But, in reality, Salihefendic has found that the opposite is true. He explains, “People are working, but there’s the downside of the fact that they can work all the time and they don’t take time for themselves. Being remote has created a culture of always on – always connected, which is bad for mental and physical health. Maybe people don’t go out as much as they used to or do as many sports. This can be a challenge with remote work, especially with lockdowns. People are stuck with their kids or stuck at home or have been home a long time. This can severely impact mental health and lead to burnout. Personal and professional lives are more intertwined than ever.”

And while companies all over the world are claiming to recognize the signs of burnout and the consequences that come with it, it’s another to actually do something about it. At Doist, they’re embracing asynchronous first, which means they strive for more deep work instead of being on Zoom calls all day. They’re also open to issues about mental health, and employees can take days off without asking anybody.

For this type of mindset to work, organizations need to get on board with trust, which is a key element too successful remote companies of all shapes and sizes. Salihefendic explains further to say, “Without trust, remote won’t work, and it goes both ways. We don’t check on people. We don’t care when you work or where you work. We don’t micromanage.”

Creating a positive work culture

For some organizations, knowing how to build a culture in a remote-first company poses its own challenge. These companies should remember that it is possible to have a strong culture inside a remote-first company.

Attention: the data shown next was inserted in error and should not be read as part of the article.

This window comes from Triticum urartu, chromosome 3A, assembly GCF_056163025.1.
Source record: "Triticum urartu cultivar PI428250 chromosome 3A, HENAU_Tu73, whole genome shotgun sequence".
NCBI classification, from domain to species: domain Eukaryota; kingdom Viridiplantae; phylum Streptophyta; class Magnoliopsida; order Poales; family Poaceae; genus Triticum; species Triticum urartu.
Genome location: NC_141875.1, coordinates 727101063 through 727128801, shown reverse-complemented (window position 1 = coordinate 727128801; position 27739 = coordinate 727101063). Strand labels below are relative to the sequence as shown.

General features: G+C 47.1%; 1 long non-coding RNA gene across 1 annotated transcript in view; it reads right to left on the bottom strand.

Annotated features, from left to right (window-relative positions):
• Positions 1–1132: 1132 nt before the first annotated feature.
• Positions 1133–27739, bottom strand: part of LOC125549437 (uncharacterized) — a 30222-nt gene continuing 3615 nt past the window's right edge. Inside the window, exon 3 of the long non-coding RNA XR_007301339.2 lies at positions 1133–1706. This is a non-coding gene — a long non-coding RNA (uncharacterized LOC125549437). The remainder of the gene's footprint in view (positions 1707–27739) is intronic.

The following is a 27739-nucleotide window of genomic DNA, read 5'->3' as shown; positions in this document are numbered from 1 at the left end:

To make this work, consider the initiatives that Doist offers its employees. For instance, they give the team the freedom to take one month off a year to master a new skill or hobby and spend time on their own pet project.

It’s also essential to make sure the values that make up the culture aren’t just words listed on a company website but instead put into action. For Doist, one of their values is independence, which is a must-have for any remote business. “You need to have people that are self-driven and self-managed because you’re working in different time zones. People need to do their own thing and contribute in their own way. You shouldn’t rely on the office to communicate values and have a tangible culture,” shares Salihefendic.

Doist also fosters team camaraderie and collaboration by creating squads of five people who work together on a project they need to execute. Every month, they assemble new teams, so during the year, employees are always working with different people and thrown into various working problems, which makes people adaptable. 

Finally, there’s the standard question surrounding virtual meetings. Does Doist encourage their team to have their Zoom cameras on or off? Salihefendic answers by saying, “We have very few Zoom meetings, but when we do, cameras are on, and people are focused. Most of our meetings are one-on-one to build rapport with people. Plus, we only have meetings with agendas, there always — needs to be a reason you’re having a meeting.”

Tips to successfully transition to remote work

“Start gradually by introducing a more asynchronous work-life balance. Abolish the standard 9-5 schedule. Find other ways to evaluate your team. Do it slowly, so it’s less of a shock. Take baby steps. Small behavior changes or start with one day working remotely. There’s no perfect model for every company.”

And, if you’re still considering some compromise that looks like a hybrid office environment, think again.

At the end of the day, it’s up to you to decide what is the future of your company. For this, Salihefendic recommends, “Change how you evaluate people. Micromanaging doesn’t work in a remote company. Leadership styles need to change. You don’t want to measure how many hours someone is putting in. The companies that don’t adopt or embrace a remote-first way of thinking will be extinct because they won’t be able to compete.”